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Online Groceries Boost Walmart Earnings, Foot Locker Opens Digital-Focused Store, and Macy’s Improved Distribution

Online Groceries Boost Walmart Earnings

Department store juggernaut Walmart shared results for its fiscal second quarter that ended on July 26. The company reported total revenue of $130.38 billion, up 1.8% from last year. Cited as “a meaningful contributor to ecommerce growth” was Walmart’s online grocery business. The company now has more than 2,700 grocery pickup locations and more than 1,100 U.S. delivery locations. Groceries, along with same-day delivery for most U.S. stores, are also driving the company’s efforts to improve its ecommerce. “We’re making progress to improve the fundamentals of our traditional ecommerce business,” says Walmart CEO Doug McMillon. “We’re lowering our variable costs per unit, improving gross margin and increasing the number of monthly active users.”

What stood out to us?

Walmart now has more than 2,700 grocery pickup locations and more than 1,100 U.S. delivery locations. Play the long game.

Foot Locker Partners with Nike for Digital-Focused Store

Footwear retailer Foot Locker is blending ecommerce into the retail shopping experience. The company has opened a 9,000-square-foot store in New York City that links with Nike to offer digital, app-based services. The “Power Store” encourages shoppers to use the Nike app on their smartphones for in-store features such as the ability to scan barcodes with their smartphone to check in-store inventory, learn more about products, and reserve online or pick up in Nike lockers at the Foot Locker store. The Power Store will also have a vending machine that unlocks by having a NikePlus members scanningQR codes to receive a new, free product from the machine, such as socks. Foot Locker is planning on opening other digitally focused stores, but has yet to outline specific plans.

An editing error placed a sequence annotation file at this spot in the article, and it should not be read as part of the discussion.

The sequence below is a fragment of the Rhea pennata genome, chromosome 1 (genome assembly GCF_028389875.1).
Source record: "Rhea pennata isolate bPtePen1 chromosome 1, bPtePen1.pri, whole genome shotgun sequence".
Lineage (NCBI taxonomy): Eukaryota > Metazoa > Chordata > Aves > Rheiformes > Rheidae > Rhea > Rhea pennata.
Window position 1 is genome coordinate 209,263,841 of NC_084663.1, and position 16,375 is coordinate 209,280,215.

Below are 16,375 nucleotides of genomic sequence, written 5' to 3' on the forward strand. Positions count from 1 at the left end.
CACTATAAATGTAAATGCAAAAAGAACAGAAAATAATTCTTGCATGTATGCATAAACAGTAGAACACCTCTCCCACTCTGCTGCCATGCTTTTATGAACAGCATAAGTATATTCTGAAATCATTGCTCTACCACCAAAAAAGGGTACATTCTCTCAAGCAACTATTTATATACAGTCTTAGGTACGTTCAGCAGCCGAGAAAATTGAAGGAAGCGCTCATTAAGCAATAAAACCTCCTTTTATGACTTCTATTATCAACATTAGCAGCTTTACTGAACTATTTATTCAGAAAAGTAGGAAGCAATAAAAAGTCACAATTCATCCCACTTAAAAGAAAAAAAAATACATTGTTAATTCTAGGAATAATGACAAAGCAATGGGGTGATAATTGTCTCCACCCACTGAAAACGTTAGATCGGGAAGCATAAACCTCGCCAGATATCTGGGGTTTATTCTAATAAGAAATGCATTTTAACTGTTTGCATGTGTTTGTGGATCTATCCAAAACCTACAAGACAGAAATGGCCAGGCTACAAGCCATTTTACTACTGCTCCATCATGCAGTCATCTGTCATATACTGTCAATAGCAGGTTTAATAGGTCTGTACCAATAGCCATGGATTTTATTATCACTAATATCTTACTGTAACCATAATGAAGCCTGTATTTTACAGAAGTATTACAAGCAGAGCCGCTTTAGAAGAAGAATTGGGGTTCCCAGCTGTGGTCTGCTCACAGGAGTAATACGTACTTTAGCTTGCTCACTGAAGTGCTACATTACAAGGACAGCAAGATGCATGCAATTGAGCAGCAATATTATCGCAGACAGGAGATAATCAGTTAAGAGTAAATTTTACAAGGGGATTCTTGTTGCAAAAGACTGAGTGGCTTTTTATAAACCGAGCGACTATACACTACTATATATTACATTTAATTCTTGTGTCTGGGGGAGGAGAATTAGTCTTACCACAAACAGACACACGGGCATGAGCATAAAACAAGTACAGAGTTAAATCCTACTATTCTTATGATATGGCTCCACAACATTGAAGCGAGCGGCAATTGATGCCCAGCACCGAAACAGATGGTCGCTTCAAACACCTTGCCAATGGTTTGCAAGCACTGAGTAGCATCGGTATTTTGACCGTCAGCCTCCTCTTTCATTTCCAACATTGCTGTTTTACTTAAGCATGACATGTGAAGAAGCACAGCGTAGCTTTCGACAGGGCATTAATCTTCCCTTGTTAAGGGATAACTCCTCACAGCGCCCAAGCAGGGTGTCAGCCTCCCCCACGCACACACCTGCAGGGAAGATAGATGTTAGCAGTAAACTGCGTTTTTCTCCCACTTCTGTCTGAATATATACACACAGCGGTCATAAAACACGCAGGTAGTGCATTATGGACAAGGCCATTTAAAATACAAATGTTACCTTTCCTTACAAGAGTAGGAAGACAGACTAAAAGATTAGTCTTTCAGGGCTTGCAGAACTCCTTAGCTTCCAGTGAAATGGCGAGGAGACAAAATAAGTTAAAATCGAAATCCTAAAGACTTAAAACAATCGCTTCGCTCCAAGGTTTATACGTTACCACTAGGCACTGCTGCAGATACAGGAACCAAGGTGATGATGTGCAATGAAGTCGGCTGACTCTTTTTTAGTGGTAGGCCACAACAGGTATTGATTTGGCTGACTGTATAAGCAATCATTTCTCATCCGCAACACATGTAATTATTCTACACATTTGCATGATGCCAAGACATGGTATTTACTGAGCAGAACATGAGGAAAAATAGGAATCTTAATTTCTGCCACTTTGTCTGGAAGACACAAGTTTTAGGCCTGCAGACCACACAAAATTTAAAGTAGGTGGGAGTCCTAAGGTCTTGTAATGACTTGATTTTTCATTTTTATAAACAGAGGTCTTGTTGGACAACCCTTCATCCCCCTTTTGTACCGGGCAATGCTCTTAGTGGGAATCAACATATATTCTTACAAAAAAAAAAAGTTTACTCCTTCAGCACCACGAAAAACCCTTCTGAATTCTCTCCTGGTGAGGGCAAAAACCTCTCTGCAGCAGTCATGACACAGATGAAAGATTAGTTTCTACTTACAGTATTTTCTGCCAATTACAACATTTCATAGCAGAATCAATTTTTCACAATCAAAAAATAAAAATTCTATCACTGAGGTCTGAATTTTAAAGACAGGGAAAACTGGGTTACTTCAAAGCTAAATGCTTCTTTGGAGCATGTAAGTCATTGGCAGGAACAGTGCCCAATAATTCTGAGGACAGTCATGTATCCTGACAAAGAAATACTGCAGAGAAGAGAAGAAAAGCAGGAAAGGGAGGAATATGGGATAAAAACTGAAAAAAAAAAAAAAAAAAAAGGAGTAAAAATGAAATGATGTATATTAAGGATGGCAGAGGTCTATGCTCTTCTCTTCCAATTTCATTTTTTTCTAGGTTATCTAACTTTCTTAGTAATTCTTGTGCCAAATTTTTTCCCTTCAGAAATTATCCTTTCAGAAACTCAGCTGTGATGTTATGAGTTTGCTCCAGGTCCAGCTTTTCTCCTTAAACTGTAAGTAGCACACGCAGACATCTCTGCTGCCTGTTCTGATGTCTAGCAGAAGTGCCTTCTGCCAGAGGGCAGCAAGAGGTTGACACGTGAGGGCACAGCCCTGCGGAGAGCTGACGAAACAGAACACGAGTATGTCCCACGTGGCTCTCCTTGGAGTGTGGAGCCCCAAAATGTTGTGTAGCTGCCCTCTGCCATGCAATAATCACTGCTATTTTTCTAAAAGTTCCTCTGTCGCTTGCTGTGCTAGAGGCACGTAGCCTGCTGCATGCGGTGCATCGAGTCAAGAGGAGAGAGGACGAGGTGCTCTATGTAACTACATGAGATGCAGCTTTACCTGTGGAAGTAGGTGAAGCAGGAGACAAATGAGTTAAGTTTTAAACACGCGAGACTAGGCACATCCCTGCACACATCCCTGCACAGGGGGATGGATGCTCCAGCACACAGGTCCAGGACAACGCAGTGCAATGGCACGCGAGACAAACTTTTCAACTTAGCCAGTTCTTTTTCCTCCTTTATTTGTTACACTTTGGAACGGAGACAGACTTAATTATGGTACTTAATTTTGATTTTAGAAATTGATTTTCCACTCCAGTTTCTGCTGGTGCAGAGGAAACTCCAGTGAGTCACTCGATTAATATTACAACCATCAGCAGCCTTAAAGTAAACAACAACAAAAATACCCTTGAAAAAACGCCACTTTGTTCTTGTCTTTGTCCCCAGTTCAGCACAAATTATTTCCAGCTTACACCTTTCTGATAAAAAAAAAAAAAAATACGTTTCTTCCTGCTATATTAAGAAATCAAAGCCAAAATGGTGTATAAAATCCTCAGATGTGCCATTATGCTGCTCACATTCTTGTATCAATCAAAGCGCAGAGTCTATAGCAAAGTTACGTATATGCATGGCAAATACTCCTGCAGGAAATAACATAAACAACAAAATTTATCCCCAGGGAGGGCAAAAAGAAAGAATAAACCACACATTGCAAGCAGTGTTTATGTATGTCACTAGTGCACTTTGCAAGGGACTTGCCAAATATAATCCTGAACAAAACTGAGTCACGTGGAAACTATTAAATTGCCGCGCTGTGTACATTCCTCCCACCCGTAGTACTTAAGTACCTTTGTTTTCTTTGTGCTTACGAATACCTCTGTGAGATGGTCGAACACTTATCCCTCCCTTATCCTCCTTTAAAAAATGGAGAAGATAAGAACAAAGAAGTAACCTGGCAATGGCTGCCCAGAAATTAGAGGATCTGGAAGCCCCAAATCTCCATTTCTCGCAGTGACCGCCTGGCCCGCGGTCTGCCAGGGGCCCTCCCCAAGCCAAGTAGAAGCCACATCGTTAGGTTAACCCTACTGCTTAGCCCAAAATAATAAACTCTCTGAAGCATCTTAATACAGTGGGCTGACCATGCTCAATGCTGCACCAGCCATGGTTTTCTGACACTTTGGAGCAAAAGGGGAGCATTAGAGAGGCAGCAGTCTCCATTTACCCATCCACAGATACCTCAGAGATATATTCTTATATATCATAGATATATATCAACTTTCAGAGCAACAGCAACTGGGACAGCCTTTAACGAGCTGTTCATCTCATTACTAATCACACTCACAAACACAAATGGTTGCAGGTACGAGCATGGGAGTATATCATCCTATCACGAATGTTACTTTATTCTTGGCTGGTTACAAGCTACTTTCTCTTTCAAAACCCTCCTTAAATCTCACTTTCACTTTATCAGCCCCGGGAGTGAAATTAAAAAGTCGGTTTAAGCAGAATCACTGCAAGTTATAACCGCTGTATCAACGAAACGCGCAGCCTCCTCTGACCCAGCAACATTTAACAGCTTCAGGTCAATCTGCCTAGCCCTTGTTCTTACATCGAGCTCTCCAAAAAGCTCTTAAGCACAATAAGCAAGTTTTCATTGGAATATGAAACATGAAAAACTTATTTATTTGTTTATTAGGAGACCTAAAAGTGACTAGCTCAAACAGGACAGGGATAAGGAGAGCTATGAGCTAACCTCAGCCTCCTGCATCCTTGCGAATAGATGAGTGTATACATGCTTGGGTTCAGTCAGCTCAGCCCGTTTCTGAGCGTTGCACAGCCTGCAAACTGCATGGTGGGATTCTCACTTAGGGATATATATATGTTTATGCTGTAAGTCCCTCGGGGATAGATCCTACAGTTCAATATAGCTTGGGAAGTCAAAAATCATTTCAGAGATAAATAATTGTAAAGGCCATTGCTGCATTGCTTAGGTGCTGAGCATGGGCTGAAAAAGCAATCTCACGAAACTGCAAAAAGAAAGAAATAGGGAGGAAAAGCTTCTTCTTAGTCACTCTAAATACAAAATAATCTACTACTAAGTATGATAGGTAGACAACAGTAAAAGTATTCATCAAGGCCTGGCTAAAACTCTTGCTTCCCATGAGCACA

What stood out to us?

Footlocker should purchase a headless platform to power the vending machines as unique stores and catalogs.

Macy’s Improves Distribution with Google Cloud

Although big department store chains are struggling to compete with ecommerce, Macy’s is adapting with new changes to its distribution strategy. Macy’s has started working with Google Cloud to power its distribution center in Columbus, Ohio, which will assist in managing merchandise, keeping items in stock, and ensuring deliveries arrive on time using data analytics and algorithms. Google Cloud will also assist in helping Macy’s figure out how to better ship large, bulky items such as furniture, a key challenge the department store has been trying to solve. “This is a muscle we are building,” says Naveen Krishna, Macy’s chief technology officer. “We can then extend Google Cloud to other parts of Macy’s. This is solving a key problem for us.”

What stood out to us?

Google finds a new way to get into the ecommerce game.

In the headlines

  • Itchy-Commerce: Eco-friendly wool shoe company Allbirds is entering the apparel business.
  • Shop like it’s 1999: Companies are reviving trends from the ‘90s for young consumers.
  • The Right Aid: Digital healthcare organization Rite Aid names pharmacy industry -veteran Heyward Donigan as new CEO.
  • That is Farfetched: Shares of luxury online retailer Farfetch took a plunge despite acquiring the megabrand New Guards.

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